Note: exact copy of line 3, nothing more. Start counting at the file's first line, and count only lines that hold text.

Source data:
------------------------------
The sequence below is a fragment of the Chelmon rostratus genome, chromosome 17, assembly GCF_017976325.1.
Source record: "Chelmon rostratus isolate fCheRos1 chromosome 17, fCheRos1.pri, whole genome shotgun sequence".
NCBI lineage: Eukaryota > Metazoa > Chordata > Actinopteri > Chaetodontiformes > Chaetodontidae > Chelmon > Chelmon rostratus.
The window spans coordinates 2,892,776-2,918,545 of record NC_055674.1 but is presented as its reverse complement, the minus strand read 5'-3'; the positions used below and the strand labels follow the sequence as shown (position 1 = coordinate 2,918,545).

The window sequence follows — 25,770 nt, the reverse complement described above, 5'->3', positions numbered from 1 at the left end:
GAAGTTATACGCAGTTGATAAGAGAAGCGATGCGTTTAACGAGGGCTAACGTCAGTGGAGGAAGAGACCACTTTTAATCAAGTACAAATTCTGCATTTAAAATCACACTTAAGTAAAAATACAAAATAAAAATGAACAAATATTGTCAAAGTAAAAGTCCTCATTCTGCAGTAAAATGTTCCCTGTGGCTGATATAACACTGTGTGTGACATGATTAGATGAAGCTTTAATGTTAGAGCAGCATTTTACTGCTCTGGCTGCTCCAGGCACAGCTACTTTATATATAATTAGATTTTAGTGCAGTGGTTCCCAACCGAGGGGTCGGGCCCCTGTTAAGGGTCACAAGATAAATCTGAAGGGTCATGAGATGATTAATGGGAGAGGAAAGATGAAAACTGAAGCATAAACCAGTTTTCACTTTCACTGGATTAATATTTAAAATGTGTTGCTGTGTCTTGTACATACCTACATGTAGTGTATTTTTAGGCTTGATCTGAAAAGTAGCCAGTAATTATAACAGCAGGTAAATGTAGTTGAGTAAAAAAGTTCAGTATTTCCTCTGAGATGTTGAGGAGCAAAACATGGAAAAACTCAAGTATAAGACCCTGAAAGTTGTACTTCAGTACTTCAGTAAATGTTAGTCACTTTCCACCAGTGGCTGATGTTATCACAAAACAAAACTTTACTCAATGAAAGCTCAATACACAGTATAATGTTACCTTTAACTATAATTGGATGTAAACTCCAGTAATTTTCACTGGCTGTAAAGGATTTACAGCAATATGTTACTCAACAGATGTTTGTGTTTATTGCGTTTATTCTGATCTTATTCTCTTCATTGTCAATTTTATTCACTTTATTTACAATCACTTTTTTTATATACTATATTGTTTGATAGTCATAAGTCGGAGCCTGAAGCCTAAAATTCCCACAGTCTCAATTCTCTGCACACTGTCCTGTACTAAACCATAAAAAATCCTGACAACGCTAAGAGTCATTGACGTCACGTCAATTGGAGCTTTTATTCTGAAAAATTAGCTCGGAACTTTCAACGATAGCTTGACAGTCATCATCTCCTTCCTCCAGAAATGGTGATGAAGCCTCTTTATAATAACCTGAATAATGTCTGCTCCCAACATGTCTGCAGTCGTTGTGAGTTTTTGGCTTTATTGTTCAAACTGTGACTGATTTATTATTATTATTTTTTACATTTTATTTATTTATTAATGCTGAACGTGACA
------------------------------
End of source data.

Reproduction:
NCBI lineage: Eukaryota > Metazoa > Chordata > Actinopteri > Chaetodontiformes > Chaetodontidae > Chelmon > Chelmon rostratus.